While at Harvard, I served on the organizing committee for a conference called Black in Design: Designing Resistance, Building Coalitions. The goal of this conference was to bring together black and brown practitioners in urban planning from all over the country to foster social and professional solidarity. Our dream was for the coalitions formed at this conference to solidify in their respective cities, uniting the influence brought by each member to their group. The success of this mission can be seen in groups like BlackSpace, of which I am a member, formed at the first Black in Design in 2015 and working through fields of design and planning to increase the agency of New York’s communities of color.
Despite seeing fewer people of color as I move through the world of transportation planning, I have been extremely fortunate to have benefited from the knowledge and experiences of a few key leaders of color. After I graduated from Harvard, I moved to New York and began working for Sam Schwartz Transportation Consultants. It was here that my boss, Mike Flynn (an earlier contributor to Multiple Cities), told me about our firm’s sponsorship of the Untokening Detroit conference and an opportunity for me to attend. With our firm’s 2018 goal of growth through diversity, this was the perfect opportunity to connect with other practitioners potentially interested in working with us to increase representation in our firm.
Much like Black in Design, Untokening is a conference series that specifically brings together practitioners of color to develop ideas for addressing disparities related to mobility being faced by marginalized groups in cities around the US. Suffice to say I was excited to delve deeply into these issues again through the conference.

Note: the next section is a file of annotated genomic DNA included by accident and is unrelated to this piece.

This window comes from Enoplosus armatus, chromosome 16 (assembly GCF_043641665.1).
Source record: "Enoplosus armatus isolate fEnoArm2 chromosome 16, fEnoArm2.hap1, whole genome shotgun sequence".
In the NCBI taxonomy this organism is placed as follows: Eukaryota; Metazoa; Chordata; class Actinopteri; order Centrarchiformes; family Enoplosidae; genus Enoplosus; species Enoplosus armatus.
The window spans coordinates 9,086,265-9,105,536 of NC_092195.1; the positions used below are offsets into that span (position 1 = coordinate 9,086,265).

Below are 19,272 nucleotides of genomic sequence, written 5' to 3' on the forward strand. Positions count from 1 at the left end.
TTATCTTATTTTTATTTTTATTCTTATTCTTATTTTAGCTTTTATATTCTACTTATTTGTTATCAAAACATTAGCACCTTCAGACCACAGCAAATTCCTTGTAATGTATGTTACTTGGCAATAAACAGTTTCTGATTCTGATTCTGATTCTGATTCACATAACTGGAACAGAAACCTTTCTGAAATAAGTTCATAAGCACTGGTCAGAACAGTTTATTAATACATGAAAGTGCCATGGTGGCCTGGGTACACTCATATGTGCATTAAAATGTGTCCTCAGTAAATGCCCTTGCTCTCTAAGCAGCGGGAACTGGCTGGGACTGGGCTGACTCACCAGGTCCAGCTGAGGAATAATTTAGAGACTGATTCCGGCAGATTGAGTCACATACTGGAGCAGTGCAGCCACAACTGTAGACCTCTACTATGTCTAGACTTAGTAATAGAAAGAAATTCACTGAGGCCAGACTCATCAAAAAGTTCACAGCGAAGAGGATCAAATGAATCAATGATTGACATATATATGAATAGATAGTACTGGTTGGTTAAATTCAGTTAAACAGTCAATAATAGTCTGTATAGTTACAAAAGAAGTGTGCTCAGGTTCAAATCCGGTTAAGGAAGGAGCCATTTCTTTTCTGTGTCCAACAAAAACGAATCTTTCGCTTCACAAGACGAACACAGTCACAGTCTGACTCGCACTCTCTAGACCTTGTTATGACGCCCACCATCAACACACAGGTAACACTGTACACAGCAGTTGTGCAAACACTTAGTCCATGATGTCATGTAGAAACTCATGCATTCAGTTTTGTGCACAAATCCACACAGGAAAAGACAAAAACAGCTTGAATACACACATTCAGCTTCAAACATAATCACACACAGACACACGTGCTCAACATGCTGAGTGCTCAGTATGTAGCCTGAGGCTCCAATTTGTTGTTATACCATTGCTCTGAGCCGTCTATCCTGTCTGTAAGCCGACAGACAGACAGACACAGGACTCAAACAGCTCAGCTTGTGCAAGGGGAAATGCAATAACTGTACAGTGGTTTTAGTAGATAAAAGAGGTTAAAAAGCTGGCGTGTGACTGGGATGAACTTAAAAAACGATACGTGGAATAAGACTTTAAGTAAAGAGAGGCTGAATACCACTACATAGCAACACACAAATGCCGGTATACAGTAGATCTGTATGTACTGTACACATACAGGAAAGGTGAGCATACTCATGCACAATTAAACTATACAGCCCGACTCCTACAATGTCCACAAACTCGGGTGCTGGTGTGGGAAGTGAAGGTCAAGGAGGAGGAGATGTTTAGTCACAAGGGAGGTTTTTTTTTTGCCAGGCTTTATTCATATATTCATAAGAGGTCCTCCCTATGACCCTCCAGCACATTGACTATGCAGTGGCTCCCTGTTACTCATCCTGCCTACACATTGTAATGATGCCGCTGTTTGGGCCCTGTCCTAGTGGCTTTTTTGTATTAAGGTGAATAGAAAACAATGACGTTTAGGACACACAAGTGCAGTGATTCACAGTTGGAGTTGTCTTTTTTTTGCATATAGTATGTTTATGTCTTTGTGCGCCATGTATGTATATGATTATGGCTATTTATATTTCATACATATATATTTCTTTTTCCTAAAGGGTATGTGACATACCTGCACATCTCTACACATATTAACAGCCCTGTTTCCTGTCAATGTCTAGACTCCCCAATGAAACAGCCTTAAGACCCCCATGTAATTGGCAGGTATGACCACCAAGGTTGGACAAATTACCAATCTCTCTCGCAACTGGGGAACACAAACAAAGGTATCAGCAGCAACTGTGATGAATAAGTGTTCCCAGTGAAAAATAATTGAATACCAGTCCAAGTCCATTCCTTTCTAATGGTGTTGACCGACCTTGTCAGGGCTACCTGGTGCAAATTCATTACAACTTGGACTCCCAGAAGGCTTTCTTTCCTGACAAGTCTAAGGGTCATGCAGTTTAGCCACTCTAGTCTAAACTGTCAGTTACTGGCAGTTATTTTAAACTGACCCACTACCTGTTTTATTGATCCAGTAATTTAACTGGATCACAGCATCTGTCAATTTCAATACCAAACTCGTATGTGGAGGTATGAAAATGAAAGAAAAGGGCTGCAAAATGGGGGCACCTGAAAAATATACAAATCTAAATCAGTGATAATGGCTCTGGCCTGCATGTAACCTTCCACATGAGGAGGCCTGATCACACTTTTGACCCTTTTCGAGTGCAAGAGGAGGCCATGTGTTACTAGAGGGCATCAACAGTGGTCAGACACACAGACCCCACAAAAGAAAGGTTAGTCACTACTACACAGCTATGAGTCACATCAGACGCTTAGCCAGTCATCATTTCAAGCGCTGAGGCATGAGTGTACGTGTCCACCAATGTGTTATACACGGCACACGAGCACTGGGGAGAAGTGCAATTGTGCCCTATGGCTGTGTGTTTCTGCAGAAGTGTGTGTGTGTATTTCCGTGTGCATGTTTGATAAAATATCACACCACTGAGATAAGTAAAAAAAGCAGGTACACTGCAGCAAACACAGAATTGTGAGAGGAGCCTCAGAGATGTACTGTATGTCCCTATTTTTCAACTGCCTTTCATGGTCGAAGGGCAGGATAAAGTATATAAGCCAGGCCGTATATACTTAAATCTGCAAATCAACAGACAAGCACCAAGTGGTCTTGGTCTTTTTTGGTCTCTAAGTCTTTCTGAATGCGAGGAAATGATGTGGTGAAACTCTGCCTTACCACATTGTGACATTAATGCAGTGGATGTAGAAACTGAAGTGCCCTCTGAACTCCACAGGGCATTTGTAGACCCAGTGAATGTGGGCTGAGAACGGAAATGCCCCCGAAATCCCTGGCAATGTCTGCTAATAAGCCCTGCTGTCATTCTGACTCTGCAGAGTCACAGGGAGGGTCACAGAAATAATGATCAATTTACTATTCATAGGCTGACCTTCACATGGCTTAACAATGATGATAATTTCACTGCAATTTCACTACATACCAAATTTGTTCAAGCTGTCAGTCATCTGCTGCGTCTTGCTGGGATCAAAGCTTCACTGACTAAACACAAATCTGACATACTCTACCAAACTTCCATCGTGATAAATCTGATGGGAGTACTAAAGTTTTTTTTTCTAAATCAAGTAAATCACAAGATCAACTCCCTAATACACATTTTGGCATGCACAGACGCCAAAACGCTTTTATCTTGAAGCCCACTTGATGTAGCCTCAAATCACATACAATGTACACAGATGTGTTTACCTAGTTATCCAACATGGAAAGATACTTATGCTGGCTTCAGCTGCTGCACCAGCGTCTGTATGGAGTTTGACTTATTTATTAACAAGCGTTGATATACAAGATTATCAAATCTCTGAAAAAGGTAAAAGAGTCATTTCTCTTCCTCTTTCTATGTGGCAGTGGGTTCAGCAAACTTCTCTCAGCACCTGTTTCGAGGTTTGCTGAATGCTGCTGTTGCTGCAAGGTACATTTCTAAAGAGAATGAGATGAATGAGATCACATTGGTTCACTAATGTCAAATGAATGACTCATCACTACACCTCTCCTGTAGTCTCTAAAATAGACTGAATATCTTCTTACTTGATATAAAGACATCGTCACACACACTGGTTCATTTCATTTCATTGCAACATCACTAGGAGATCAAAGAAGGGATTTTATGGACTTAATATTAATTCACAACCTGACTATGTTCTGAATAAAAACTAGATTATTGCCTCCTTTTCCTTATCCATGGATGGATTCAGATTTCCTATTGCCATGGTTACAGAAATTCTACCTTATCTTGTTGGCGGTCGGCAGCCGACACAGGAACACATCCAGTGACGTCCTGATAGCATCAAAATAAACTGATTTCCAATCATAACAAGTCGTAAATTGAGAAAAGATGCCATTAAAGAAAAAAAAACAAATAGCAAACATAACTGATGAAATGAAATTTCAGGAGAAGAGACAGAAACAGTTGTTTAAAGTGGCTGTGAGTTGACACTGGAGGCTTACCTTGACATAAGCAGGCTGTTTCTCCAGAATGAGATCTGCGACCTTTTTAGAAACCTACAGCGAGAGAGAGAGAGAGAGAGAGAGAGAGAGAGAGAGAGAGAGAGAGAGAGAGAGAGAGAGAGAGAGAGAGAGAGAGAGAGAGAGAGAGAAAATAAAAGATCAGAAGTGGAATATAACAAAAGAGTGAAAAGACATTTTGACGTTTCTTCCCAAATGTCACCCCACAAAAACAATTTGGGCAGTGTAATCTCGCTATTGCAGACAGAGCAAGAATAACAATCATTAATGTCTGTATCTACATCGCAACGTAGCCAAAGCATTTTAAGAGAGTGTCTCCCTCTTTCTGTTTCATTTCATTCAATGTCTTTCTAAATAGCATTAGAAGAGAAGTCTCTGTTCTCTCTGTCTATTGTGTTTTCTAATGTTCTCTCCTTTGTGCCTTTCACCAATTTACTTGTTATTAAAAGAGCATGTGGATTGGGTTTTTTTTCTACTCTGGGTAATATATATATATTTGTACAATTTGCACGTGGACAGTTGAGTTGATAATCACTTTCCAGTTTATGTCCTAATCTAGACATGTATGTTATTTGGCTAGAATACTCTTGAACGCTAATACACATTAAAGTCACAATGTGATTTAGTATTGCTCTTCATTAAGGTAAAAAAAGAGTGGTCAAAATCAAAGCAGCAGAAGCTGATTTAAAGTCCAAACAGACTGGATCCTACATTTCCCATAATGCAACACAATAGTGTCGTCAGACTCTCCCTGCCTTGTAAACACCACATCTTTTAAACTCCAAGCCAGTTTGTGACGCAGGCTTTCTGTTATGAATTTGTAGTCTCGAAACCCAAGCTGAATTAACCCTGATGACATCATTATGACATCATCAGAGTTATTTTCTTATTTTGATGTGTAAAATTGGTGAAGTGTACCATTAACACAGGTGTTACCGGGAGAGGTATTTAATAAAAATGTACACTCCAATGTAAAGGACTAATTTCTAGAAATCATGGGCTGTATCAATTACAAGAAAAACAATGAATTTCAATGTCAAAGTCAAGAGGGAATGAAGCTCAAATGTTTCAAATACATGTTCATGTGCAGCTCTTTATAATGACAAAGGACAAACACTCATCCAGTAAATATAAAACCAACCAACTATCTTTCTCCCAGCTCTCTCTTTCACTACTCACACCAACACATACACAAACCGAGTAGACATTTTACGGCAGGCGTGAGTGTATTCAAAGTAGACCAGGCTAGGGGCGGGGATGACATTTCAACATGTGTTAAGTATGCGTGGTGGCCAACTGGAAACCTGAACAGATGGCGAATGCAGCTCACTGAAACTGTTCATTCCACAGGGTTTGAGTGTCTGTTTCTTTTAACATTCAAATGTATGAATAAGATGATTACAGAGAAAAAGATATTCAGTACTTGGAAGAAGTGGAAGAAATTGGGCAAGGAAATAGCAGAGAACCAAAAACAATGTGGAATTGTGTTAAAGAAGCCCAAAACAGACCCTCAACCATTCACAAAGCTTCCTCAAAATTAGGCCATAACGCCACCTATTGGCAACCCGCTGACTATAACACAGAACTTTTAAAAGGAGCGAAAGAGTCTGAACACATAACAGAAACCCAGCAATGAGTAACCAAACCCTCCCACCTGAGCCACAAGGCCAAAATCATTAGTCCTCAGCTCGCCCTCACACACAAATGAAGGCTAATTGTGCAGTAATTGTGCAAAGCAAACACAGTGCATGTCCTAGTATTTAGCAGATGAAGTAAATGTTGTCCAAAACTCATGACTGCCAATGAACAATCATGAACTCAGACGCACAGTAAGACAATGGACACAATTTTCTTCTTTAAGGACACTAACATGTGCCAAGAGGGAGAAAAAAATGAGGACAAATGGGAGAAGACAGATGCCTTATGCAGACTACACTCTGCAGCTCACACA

Detroit is one of the most studied cities within the field of urban planning. It is globally infamous for its experiences related to the disbandment of its auto manufacturing industry that led to extreme disinvestment and flight of white residents to the city’s suburbs. This left people of color abandoned in Detroit, now a city struggling to find its economic identity and exemplifying the cyclical process of urban development in the US that puts people of color last.
Detroit once had the nation’s largest streetcar system. However, following the collapse of its auto industry and white flight, much of the region’s wealth has since been invested in these suburbs, and over time Detroit residents have become reliant on opportunities for employment outside of the city. Unfortunately, these predominantly white suburban communities have continued to refuse political support for the construction of rapid transit linking the city center to key communities between it and the suburban job centers. Most recently, in the summer of 2018, Oakland and Macomb Counties, which make up key suburbs of Detroit, rejected the inclusion of the long-planned $5 billion mass rapid transit plan on the November 2018 ballot.(1) Once again, the city’s suburban neighbors have denied Detroiters access to rapid transit that could significantly enhance their quality of life.